Argentina is world renowned for its beef.
Many restaurants specialize in this tradition and thus have a large grill with all kinds of prepared meat proudly within view of the sitting area or even viewable from the outside.
Beginning in the 1990s, the food scene in Buenos Aires has diversified.
In neighborhoods such as Palermo Viejo and Las Canitas, ethnic and vegetarian meals are easy to locate, and there are scores of chic eateries offering light, healthy cuisine.
Smaller cities are a bit slow to follow, but Rosario, Cordoba, Salta and Mendoza all have modern restaurants offering
ethnic fare, tapas, quality French and Italian selections, and even japanese and asian cuisine.
Argentina is also home to some excellent deserts. Try out the pastries in the cafes and restaurants that you visit. Ice
cream is particularly good in Argentina, especially from the heladerias (ice cream shops) that make their own.
The sharing of mate, a special kind of tea, is more of an Argentine ritual than a plain beverage, and is sometimes offered by the locals as an expression of acceptance and friendship.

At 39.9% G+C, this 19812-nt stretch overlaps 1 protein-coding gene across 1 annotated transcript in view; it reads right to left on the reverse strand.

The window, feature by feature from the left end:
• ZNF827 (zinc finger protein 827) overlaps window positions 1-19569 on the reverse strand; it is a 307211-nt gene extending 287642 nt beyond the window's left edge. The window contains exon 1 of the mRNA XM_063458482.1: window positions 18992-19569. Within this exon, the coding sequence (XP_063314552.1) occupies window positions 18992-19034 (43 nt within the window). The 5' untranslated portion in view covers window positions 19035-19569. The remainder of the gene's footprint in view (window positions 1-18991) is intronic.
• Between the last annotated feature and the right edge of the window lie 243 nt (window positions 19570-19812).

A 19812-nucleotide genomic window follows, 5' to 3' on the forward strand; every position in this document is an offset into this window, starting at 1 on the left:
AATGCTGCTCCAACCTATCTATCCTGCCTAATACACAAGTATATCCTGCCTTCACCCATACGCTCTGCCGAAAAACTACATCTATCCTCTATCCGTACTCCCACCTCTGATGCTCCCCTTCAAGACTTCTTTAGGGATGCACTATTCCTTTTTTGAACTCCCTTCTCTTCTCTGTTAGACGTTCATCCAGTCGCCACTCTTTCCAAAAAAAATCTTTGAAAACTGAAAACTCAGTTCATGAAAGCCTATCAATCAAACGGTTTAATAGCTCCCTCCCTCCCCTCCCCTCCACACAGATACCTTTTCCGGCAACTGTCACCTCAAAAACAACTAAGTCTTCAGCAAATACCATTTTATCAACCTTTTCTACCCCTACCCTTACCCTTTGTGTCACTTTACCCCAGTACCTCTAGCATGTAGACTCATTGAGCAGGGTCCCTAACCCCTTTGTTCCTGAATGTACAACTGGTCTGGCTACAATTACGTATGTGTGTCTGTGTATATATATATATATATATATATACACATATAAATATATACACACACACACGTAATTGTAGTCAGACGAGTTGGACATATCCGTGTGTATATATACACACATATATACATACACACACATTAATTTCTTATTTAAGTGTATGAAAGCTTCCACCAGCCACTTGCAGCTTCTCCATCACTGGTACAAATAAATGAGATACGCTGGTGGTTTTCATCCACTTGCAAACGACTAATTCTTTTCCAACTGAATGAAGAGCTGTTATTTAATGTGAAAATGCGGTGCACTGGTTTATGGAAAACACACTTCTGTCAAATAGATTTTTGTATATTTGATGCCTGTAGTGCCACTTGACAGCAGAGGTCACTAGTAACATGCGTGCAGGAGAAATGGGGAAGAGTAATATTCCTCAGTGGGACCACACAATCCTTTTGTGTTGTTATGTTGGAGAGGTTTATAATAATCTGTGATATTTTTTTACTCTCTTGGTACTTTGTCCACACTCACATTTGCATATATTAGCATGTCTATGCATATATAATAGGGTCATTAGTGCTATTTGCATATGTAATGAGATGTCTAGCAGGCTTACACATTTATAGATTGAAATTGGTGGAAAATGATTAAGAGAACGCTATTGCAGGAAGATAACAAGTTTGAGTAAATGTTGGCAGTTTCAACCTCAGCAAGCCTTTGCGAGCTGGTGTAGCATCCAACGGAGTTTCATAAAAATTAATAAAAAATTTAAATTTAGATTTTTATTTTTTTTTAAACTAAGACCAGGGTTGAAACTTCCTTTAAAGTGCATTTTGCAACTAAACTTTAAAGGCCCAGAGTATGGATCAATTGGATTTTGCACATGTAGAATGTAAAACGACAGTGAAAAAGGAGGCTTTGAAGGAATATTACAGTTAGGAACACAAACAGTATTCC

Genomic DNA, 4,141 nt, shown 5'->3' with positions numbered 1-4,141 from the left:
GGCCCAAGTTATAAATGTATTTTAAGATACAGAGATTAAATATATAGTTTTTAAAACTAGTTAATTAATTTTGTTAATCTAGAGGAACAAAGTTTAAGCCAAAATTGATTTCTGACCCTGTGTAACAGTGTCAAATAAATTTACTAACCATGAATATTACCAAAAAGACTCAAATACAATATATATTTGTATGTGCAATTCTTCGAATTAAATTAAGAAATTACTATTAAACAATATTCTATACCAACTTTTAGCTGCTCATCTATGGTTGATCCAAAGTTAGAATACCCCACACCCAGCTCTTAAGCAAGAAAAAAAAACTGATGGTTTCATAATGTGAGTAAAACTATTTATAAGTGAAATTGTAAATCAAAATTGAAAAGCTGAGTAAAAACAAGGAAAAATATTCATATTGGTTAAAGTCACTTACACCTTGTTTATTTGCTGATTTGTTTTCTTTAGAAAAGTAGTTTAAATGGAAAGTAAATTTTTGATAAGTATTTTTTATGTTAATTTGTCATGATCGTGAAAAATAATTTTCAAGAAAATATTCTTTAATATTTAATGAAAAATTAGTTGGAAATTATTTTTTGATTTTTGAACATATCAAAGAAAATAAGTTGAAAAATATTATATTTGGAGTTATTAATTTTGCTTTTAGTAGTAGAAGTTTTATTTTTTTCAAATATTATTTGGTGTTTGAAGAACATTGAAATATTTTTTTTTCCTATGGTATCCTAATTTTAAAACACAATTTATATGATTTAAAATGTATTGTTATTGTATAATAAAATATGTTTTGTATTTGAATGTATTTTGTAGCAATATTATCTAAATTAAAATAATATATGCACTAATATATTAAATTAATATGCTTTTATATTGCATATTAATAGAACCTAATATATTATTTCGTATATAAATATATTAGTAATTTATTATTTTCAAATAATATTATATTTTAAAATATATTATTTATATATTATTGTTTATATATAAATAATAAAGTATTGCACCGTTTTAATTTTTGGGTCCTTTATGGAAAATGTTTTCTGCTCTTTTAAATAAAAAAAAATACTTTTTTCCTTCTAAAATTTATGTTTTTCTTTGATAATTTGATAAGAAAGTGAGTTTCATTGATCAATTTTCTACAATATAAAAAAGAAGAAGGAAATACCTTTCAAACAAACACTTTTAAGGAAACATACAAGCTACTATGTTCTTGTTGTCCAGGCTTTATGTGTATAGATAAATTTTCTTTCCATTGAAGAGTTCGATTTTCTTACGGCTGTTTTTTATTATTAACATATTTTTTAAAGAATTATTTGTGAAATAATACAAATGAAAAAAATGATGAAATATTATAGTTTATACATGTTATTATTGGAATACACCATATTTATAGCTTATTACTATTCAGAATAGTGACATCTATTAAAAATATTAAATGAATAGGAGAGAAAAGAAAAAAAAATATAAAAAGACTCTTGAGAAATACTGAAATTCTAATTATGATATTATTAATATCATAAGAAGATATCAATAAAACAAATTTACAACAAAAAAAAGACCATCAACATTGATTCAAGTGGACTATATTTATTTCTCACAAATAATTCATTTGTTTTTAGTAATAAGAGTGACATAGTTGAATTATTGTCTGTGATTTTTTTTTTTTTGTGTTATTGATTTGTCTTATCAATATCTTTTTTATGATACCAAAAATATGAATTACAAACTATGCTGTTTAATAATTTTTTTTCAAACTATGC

Eating Beef in Argentina
Order an asado and you will find a large selection of beef at your table. Most restaurants do not provide any sauces on the side, but you may ask for something spicy(picante) and may be offered tobasco sauce. Chimichurri, an olive oil based sauce and Salsa Criollo, an onion and tomato based spicy sauce, are often found in Argentine restaurants.
To order a steak prepared to your liking the words to use are: bien cocida (well done), a punto (medium rare), or jugosa (rare, literally "juicy"), or muy jugosa(very rare).
Further Argentine Cuisine Terms
A detailed list and descriptions of food and dining terms are featured on the following page.
Spanish Menu Glossary
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